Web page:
Exploring the Workplace for LGBT+ Physical Scientists

The research was commissioned jointly by the Royal Society of Chemistry, the Institute of Physics and the Royal Astronomical Society Picture: © Royal Society of Chemistry
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Royal Society of Chemistry

SCIENTISTS MUST CREATE CULTURE OF TOLERANCE TO IMPROVE LGBT+ RETENTION

A new survey from the Royal Astronomical Society, Royal Society of Chemistry and the Institute of Physics has shown that the workplace for LGBT+ physical scientists is comfortable (75%) and improving (70%), but men felt more comfortable than women or trans respondents.

  • Lack of awareness of LGBT+ issues in workplace highlighted
  • Royal Society of Chemistry, The Institute of Physics and Royal Astronomical Society say greater awareness needed

Nearly a third of LGBT+ physical scientists have considered leaving their job because they felt there was a climate of discrimination, prompting calls for employers to work harder at creating an inclusive atmosphere. Those who were out to their co-workers about their sexuality felt more comfortable (83%) than those who were not (55%), with many of those who wished to come out saying they felt they could not, or that it wouldn’t bring anything positive to the workplace.

Along with our counterparts at the Royal Society of Chemistry and the Institute of Physics, the RAS recently reached out to the LGBT+ community working in science to ask about the working culture from their perspective, through a survey called Exploring the workplace for LGBT+ physical scientists, answered by over a thousand people. 

Dr Helen Pain, Royal Society of Chemistry deputy chief executive, said: "While the survey showed people were generally comfortable, there are clearly still some issues with the culture in the workplace with one in four still feeling unable to be themselves at work.

"Some LGBT+ respondents even felt the discussion of personal lives or interests outside of work could be perceived negatively by colleagues. This kind of atmosphere is both harmful for those individuals and the wider physical sciences community – and needs to be addressed to prevent these attitudes becoming more prevalent in the workplace."

The Exploring the Workplace for LGBT+ Physical Scientists report also revealed that gay men were more likely to feel accepted in the workplace than lesbian, bisexual, trans people or those questioning their sexuality. Of the respondents to the survey, 28% said they had considered leaving their workplace at some point because they felt there was a climate of discrimination. Trans scientists were most likely to consider leaving their positions, with a fifth saying they regularly considered leaving their workplace.

Jennifer Dyer, Head of Diversity at the Institute of Physics, said: “We know that a happy workplace is both more productive and more conducive to good science. It is encouraging that so many LGBT+ scientists feel comfortable in the workplace, but there is clearly work still to be done and this should be seen as a foundation to work from rather than a validation that everything is okay.

“Our report outlines a series of actions employers, individuals and learned societies can take that will help cultivate a much more positive atmosphere for us all.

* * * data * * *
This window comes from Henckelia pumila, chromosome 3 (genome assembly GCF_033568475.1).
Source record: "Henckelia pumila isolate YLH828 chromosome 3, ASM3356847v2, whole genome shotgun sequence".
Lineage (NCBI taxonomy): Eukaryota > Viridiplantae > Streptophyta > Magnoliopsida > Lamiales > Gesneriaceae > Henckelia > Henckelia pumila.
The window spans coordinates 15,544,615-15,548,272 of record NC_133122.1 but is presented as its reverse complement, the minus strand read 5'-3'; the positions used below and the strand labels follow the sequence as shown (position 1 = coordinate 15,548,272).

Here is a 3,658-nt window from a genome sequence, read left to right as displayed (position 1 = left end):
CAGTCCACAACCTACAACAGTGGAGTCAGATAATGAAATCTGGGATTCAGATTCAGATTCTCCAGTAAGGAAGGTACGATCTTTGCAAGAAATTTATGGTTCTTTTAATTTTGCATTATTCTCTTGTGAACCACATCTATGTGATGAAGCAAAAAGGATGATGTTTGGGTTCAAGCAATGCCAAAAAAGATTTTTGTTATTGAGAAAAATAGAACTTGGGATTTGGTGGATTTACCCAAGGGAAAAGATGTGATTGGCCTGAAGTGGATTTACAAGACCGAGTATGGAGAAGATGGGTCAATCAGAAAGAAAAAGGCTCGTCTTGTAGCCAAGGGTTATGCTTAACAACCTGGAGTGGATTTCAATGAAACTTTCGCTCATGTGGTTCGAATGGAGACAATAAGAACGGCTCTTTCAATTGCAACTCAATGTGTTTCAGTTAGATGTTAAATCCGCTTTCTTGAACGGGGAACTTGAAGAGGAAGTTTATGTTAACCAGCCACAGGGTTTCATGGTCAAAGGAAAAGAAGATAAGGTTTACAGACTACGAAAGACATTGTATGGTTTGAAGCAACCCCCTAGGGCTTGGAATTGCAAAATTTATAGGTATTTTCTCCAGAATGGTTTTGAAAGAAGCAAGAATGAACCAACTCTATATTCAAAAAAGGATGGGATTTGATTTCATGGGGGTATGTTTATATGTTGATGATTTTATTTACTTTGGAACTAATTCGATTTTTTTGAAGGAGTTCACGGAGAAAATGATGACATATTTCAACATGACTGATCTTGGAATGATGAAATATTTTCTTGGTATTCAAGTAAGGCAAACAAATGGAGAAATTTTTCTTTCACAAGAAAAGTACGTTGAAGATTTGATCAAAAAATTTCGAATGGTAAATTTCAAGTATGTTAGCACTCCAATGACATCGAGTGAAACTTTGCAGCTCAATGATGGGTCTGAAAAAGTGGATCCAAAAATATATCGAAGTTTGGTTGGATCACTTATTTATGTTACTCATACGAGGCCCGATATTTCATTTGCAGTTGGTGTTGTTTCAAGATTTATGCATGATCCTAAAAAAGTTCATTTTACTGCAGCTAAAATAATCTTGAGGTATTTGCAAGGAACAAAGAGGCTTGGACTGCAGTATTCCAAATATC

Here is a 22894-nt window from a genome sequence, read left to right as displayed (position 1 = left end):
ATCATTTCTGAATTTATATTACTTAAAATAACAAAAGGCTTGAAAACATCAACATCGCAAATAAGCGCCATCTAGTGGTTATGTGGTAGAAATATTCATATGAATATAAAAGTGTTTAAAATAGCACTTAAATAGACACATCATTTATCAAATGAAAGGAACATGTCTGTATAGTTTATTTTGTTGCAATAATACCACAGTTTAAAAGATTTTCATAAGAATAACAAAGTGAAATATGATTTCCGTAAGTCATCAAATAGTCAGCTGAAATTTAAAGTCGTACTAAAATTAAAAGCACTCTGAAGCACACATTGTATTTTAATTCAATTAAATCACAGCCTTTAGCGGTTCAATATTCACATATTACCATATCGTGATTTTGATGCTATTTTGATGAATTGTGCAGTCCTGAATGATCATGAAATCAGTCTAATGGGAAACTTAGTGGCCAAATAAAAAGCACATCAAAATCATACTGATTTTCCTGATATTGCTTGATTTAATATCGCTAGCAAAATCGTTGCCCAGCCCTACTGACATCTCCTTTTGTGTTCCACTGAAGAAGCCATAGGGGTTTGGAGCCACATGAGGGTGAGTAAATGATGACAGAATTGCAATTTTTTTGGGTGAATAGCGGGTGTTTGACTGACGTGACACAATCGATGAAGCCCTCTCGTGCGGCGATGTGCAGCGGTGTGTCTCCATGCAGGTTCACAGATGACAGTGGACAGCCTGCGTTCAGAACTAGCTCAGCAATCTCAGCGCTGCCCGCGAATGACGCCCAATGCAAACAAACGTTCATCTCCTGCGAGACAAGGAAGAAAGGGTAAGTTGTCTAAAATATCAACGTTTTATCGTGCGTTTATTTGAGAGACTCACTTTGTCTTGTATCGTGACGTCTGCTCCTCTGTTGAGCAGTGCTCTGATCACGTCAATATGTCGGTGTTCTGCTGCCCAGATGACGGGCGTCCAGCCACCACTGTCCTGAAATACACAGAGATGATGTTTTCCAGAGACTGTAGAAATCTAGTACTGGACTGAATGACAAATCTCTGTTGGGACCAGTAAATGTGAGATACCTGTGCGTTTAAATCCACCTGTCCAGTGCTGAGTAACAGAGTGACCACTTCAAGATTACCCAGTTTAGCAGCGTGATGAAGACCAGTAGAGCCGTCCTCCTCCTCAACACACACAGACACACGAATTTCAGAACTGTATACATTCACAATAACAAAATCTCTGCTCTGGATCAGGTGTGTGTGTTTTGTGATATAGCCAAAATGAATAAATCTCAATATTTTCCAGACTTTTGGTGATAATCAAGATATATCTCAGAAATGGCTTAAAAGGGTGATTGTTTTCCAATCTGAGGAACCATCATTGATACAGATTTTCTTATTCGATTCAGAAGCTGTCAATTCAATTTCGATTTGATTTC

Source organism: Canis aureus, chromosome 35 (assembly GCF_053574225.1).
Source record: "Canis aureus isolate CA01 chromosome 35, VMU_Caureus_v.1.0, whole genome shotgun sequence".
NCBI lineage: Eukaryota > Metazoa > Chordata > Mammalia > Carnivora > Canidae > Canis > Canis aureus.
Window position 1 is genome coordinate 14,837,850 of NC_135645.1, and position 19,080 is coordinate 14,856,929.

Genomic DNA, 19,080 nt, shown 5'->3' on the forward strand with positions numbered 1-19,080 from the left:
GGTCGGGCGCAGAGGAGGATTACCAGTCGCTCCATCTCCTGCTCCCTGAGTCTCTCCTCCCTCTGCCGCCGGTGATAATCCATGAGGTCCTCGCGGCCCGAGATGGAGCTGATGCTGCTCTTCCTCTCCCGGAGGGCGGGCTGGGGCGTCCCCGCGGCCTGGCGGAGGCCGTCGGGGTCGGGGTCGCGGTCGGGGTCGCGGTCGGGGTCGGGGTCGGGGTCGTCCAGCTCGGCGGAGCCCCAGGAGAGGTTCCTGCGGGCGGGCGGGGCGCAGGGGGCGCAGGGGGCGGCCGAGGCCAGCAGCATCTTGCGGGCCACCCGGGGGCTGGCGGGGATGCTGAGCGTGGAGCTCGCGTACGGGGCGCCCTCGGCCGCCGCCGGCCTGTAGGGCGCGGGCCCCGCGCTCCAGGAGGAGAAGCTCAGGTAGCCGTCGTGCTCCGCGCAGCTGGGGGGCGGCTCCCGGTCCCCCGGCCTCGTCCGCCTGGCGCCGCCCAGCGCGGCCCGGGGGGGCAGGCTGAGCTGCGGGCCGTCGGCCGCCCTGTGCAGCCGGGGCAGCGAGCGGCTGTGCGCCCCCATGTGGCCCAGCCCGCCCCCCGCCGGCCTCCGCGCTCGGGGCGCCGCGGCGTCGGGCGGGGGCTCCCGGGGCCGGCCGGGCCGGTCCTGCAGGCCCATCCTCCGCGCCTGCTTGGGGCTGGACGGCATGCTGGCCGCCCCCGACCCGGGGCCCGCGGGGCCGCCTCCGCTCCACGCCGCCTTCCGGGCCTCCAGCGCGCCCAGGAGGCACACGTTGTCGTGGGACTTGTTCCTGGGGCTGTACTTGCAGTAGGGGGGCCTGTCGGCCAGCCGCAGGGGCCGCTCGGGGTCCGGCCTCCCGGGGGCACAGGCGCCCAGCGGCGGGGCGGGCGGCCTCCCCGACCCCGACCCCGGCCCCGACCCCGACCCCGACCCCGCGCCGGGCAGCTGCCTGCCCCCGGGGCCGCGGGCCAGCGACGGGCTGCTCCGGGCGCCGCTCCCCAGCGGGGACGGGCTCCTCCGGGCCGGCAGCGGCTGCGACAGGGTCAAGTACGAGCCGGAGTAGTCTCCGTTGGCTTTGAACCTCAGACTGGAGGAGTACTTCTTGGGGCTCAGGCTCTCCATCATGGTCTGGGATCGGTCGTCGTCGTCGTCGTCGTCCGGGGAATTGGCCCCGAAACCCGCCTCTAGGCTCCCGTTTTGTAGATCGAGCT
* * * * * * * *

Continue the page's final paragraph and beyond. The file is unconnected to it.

“From showing visible support for the LGBT+ community to participating in events and ensuring policies and practices are in place to create an inclusive environment, there is nothing to hold us back from doing this – and we would encourage even those employers who feel they are doing a good job to review the findings and see how well they are doing.”

Philip Diamond, Executive Director of the Royal Astronomical Society, added: "I welcome the publication of this report and commend it to all in our community. Everyone deserves to work in a safe and supportive environment, it allows us all to lead happy and fulfilled working lives and helps us fulfil our potential as working scientists.

“This report highlights the particular challenges experienced by LGBT+ scientists in their daily working lives, and makes recommendations to individuals, employers and learned societies in order to address those challenges. I've learned much by reading the report and will be working with my Society and other bodies to carry through on its recommendations."

  • Many LGBT+ people do not find the physical sciences to be a comfortable working environment – and have thought about leaving.
  • Despite progress, many LGBT+ physical scientists have experienced or observed exclusionary behaviour in the workplace.
  • The majority of LGBT+ scientists think the working environment is improving.
  • But we need to do more, with many reporting a lack of awareness of LGBT+ issues in their workplace.
  • What feels like a hostile environment to one person is not always obvious to those around them.
  • Feelings of discomfort are not necessarily the result of overt negativity, some of the actions that cause them might be almost imperceptible, or easily ignored.

Doing the best for science means retaining LGBT+ scientists.

No one is definable by a single characteristic – we are all complex individuals subject to a whole host of different influences. But, to create an environment where the best scientists can flourish and the best science can be done, we need to make sure everyone feels comfortable.

If we can do that it won’t just benefit our LGBT+ colleagues, but everyone in our workplaces.

Let’s act now to effect real change.

Read more in the report (below).